You can survive without food for several weeks, because your body
will gradually switch to using stored fat and protein to make its energy. But cut
off your water supply and you'll be dead within days. Water equals
life: it's as simple as that. Around two thirds of your body (as much
as 75 percent if you're a baby) is H2O. Even your bones, which you
might think are completely solid, contain about 25 percent water. On
average, according to Britain's most authoritative source of health information, the NHS, we need "6 to 8 cups or glasses [of water] a day" (1.5–2.5 liters or 0.3–0.6 gals)
to keep ourselves healthy, although how much any individual actually needs is
a bit more complicated, for various reasons.
With water so important to our lives, it's hardly surprising we like it clean, pure, and tasty.
That's one reason people spend so much money on water filters that
can remove any harmful impurities. How do they work—and do we really
need them? Let's take a closer look!
Artwork: A typical jug-type water filter "converts" tapwater into cleaner drinking water using replaceable filters. Typically, each filter lasts about a month and there's a timer display on the jug that reminds you when you need to replace it. Jugs like this are made by Brita, Biocera, and many others.
Thanks largely to an unusual molecular structure, water is amazingly good at dissolving things.
(We look at this in more detailed in our main article on water.)
Sometimes that's helpful: if you want to bust the dust from your jeans, simply
throw them in your washing machine with some detergent and the water and soap will pull the muck away like a magnet.
But there's clearly a downside to this too.
All of our water constantly circulates through the environment in what's known as the
water cycle. One minute it's rushing through a river or
drifting high in a cloud, the
next it's streaming from your faucet (tap), sitting in a glass on your
table, or flushing down your toilet. How do you know the water you're about to drink—with its brilliant ability to attract and dissolve dirt—hasn't picked up all kinds of nasties on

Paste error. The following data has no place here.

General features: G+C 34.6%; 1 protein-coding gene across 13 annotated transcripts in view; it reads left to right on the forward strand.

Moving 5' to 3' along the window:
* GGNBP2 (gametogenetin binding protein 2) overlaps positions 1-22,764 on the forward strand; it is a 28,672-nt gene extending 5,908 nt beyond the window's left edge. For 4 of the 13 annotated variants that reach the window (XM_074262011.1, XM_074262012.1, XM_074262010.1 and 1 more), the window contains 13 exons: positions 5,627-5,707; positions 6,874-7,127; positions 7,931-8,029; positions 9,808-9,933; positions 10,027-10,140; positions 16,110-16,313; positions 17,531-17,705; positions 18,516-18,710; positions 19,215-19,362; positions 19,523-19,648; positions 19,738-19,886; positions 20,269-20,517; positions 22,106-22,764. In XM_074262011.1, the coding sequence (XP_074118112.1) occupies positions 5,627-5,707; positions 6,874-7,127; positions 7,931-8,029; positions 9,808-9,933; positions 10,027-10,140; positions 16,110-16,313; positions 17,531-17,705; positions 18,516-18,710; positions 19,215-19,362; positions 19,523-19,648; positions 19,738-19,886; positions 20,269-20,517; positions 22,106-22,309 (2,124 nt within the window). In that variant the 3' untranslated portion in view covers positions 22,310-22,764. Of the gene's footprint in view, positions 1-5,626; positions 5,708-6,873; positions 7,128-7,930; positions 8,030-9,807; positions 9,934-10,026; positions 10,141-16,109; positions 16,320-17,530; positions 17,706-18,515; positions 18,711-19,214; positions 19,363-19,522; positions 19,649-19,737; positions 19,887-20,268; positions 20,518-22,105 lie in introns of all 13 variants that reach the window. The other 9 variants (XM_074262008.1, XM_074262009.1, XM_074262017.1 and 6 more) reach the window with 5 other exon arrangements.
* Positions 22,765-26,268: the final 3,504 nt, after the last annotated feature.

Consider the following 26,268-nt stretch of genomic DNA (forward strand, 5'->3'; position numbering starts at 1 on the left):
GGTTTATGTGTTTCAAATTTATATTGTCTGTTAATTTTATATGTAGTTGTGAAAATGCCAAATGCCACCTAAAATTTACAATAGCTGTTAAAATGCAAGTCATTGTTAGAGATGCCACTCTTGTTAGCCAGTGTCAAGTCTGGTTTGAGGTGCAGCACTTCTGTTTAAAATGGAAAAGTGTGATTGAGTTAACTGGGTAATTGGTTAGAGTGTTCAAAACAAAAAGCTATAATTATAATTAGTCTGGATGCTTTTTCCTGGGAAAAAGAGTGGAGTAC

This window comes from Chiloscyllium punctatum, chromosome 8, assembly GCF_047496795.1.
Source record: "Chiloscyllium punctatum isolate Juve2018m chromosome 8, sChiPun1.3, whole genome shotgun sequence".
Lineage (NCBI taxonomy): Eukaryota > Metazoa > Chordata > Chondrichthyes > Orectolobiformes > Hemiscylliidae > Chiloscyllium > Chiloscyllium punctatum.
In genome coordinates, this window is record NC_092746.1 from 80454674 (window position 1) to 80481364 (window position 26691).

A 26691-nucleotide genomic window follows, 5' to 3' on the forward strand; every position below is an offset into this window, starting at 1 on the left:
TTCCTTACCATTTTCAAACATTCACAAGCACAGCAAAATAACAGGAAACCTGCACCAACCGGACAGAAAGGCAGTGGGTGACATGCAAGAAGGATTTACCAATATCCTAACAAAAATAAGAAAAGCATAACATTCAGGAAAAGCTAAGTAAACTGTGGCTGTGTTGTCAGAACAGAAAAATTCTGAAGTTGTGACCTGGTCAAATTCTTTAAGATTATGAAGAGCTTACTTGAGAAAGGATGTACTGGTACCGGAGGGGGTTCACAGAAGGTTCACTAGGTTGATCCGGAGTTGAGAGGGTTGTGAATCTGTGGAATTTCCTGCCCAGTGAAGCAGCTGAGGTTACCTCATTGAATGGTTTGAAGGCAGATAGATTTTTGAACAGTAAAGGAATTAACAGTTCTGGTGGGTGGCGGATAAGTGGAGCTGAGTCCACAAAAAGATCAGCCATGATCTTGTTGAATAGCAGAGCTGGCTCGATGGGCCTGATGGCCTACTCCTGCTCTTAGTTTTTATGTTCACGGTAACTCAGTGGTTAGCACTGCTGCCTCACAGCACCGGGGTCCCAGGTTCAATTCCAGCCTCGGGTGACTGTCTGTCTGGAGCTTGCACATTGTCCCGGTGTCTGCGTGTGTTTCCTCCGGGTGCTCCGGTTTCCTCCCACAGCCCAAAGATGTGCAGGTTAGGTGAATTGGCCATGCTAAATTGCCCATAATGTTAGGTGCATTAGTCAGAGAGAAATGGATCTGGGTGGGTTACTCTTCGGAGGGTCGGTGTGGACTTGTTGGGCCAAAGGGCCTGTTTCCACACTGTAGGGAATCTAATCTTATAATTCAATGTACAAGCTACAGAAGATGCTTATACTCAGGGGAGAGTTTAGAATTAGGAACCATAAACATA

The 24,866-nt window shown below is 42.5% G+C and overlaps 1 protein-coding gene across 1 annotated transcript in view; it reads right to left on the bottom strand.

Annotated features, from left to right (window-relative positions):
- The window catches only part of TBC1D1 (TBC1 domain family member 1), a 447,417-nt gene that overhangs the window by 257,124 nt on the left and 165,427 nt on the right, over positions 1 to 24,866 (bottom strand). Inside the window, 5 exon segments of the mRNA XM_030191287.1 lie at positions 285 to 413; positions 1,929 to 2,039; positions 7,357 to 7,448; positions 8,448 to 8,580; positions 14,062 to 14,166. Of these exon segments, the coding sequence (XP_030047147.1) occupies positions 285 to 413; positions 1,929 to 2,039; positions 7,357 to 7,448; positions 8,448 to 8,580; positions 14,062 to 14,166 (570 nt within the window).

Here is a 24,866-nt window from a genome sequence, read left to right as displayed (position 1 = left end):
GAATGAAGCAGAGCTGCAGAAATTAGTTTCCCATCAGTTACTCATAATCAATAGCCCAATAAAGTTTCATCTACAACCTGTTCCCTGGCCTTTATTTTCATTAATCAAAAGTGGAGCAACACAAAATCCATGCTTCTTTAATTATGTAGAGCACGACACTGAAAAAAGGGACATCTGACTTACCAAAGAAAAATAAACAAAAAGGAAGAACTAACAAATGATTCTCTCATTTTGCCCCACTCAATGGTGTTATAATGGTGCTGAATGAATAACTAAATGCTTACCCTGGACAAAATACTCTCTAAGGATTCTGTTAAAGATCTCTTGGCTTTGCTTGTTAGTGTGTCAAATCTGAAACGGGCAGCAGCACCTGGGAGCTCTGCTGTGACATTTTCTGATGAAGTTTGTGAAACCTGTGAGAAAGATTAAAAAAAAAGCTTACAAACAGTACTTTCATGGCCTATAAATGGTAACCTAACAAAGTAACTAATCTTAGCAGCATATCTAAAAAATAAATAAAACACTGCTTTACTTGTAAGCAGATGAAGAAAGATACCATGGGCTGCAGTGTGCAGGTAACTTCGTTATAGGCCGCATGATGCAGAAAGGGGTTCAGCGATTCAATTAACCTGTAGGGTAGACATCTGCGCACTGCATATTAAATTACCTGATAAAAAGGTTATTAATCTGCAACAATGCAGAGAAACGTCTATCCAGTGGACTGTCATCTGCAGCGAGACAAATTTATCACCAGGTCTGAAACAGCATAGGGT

its journey through Earth and atmosphere? If you want to be sure, you can run it through a water filter.
Physical and chemical filtration
Water filters use two different techniques to remove dirt. Physical
filtration means straining water to remove larger
impurities. In other words, a physical filter is a glorified sieve—maybe a piece of
thin gauze or a very fine textile membrane. (If you have an
you probably have a filter like this built into the spout to remove
particles of limescale.) Another method of filtering, chemical filtration, involves passing water through an active
material that removes impurities chemically as they pass through.
There are four main types of filtration and they employ a mixture of physical and
The most common household water filters use what are known as activated
granules (sometimes called active carbon or AC) based on
(a very porous form of carbon, made by burning something like wood in
a reduced supply of oxygen). Charcoal is like a cross between the graphite
"lead" in a pencil and a sponge. It has a huge internal surface area, packed with
nooks and crannies, that attract and trap chemical impurities through
a process called adsorption (where liquids
or gases become trapped by solids or liquids).